I’m busy making faux bois containers—I cannot resist touching stuff, and besides, I can’t afford the antiques. I prefer the uncolored material in the French style. Sometimes I apply a glaze of diluted acrylic paint: a touch of chartreuse for moss, and grey for age and to highlight carved details.
I fortify my concrete for the New Jersey climate. I start with store-bought “topping-mix” or “sand mix” (if it is fine-textured), or my own mixture of one part Portland cement to three parts construction-grade sand. I add about a tablespoonful of fluffed nylon fibers (a masonry supply) to one quart of dry concrete mix. I also use a liquid polymer additive (ad-mix) following directions on the container. Before adding the next layer of concrete, I spray the first with water, or brush on ad-mix or similar “concrete bonding agent,” which makes the next coat go on more easily. Besides keeping a few pieces for my own gardens, I’ve donated some to charity auctions, and sold others to people who are willing to drive and pick up. Concrete is heavy—shipping is tomorrow’s bridge to cross.
CAUTION: Always wear rubber gloves when touching the highly alkaline cement, which burns skin. Avoid breathing the dust.
Form the Planter
Take a five-gallon plastic plant pot. Place it into a plastic bag and smooth the plastic as tight as possible, using packing tape if necessary to hold the plastic tightly in place. Invert the pot on a surface that will not be damaged by concrete, perhaps a piece of plywood covered with a sheet of plastic. Wearing thick gloves, cut a piece of wire lath to conform to the pot (in this case, in a disc). Place it over the pot, pushing, cutting, and pressing it to conform to the shape of the plastic pot. Cut a small hole in the flat top of the wire lath (which will ultimately be the bottom of the container,) and place a wine-bottle cork in it. The cork will later be removed, and this hole left unsealed for drainage.
Add the Cement
I fold the wet ingredients—admixture and water—into the topping mix to produce a consistency that is soft, but that will hold its shape, somewhat like cake icing. Add more water if the mix is to stiff, and more concrete if it is too runny. Trowel the concrete over the wire lath, first on what will be the bottom of the container, and then onto the sides. This will take a little practice. Let the concrete set for an hour or so, and then cover to keep it moist with damp burlap or plastic. The slower concrete cures (i.e., the longer it stays moist), the harder it will become. (Hoover Dam is still warm and hardening after 75 years.) Depending on the ambient temperature, the concrete should be stiff enough to receive the next layer in a day. (Note: concrete will not set up at temperatures below 50º F.) Slather on more concrete, like icing a cake. Some decoration may be worked with a trowel and wet concrete, but mostly you’ll do that in another 12 to 24 hours, when the concrete is firm enough for carving. Wait too long, however, and it will be too hard to scratch.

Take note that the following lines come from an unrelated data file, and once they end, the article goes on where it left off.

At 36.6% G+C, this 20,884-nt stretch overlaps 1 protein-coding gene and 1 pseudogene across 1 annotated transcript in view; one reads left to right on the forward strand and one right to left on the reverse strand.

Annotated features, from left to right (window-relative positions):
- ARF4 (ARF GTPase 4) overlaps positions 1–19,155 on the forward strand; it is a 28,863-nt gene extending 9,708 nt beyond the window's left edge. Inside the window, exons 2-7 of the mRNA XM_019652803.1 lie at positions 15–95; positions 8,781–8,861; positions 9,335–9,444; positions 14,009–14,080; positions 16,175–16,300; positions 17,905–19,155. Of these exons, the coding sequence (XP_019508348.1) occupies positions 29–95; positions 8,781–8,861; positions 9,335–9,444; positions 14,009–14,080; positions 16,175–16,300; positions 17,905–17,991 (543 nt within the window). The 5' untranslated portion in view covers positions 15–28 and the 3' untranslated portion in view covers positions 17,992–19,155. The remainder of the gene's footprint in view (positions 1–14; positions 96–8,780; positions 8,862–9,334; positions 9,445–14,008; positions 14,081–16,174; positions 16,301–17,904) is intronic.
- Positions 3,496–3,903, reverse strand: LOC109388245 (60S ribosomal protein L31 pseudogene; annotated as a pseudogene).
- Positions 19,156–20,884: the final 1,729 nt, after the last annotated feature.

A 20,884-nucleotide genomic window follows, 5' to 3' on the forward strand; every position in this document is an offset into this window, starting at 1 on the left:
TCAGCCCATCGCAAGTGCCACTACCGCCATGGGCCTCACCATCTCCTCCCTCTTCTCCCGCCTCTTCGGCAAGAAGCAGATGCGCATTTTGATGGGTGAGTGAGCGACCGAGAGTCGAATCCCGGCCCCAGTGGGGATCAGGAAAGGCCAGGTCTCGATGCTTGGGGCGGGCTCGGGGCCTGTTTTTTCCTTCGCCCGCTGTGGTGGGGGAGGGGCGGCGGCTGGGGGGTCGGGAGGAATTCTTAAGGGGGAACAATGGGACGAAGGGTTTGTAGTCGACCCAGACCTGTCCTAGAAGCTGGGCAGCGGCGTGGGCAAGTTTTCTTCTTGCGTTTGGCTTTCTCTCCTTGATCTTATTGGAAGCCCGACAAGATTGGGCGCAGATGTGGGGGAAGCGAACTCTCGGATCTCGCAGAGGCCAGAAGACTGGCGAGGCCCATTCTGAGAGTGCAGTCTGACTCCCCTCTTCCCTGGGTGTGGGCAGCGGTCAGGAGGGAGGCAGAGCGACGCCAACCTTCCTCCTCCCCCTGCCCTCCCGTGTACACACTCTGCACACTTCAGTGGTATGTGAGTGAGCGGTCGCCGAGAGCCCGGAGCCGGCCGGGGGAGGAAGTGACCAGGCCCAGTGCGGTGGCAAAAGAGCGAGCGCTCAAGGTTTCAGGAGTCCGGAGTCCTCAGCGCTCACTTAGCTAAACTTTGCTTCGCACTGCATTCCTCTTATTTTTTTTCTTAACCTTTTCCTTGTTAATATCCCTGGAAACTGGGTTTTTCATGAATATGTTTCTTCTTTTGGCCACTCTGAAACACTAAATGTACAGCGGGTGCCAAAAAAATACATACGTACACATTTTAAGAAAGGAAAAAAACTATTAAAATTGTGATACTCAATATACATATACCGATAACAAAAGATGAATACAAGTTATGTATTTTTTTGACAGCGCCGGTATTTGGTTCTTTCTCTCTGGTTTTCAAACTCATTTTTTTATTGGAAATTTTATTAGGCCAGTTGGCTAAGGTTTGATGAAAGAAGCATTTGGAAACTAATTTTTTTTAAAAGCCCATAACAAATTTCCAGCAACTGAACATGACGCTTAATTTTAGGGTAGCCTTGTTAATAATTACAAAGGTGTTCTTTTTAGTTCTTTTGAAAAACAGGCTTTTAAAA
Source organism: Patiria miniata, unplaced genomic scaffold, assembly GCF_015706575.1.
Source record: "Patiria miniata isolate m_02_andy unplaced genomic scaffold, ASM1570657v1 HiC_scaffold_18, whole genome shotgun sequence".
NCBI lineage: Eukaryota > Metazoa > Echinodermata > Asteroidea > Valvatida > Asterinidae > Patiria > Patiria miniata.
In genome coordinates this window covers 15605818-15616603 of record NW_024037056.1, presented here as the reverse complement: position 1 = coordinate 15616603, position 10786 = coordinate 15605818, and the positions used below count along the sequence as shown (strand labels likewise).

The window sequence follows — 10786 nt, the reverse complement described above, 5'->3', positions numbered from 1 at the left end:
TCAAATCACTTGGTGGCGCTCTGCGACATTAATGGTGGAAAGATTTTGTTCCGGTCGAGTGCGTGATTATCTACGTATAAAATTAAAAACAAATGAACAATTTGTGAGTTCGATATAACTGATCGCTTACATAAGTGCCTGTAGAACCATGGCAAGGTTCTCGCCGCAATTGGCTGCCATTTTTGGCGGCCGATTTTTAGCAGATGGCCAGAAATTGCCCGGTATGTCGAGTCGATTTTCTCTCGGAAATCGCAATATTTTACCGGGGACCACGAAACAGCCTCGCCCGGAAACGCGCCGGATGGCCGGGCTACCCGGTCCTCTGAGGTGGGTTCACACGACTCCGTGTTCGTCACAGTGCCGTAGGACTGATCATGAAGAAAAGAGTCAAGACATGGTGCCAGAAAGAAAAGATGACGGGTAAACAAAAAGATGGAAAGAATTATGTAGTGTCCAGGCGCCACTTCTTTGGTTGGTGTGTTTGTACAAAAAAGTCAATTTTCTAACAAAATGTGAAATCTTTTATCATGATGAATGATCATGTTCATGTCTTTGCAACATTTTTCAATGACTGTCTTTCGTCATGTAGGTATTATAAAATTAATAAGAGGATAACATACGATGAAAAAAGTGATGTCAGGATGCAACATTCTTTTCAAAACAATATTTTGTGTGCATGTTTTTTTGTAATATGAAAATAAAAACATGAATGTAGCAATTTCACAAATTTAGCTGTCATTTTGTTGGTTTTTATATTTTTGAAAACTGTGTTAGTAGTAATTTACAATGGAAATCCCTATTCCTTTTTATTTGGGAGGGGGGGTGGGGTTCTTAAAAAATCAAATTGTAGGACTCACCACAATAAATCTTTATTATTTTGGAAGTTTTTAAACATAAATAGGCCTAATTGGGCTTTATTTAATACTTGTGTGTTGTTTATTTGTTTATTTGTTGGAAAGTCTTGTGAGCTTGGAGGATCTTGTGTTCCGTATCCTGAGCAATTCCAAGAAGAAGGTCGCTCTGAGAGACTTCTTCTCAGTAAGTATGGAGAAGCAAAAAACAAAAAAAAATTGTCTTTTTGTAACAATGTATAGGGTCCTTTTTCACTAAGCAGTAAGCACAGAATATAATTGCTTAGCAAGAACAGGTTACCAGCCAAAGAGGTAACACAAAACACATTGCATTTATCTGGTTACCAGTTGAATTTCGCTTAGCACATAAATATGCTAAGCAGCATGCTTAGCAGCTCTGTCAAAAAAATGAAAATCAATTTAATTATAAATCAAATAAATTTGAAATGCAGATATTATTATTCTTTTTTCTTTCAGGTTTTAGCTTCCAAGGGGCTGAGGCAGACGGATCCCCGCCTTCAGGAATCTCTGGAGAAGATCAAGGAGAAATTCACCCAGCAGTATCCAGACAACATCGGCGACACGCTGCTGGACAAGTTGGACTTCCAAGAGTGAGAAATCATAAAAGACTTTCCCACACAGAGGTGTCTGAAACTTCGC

After carving, keep the concrete damp for at least three days. Uncover and turn the container over. Carefully slip the plastic covered pot out of the inside, cutting it free if necessary.
Last, coat the exposed mesh on the inside of the container with more concrete, and trowel it smooth, as much as possible. Cover the container to keep it moist. In about a week, your faux bois pot can be allowed to dry, and even be planted.Published in: Old-House Interiors January/February 2009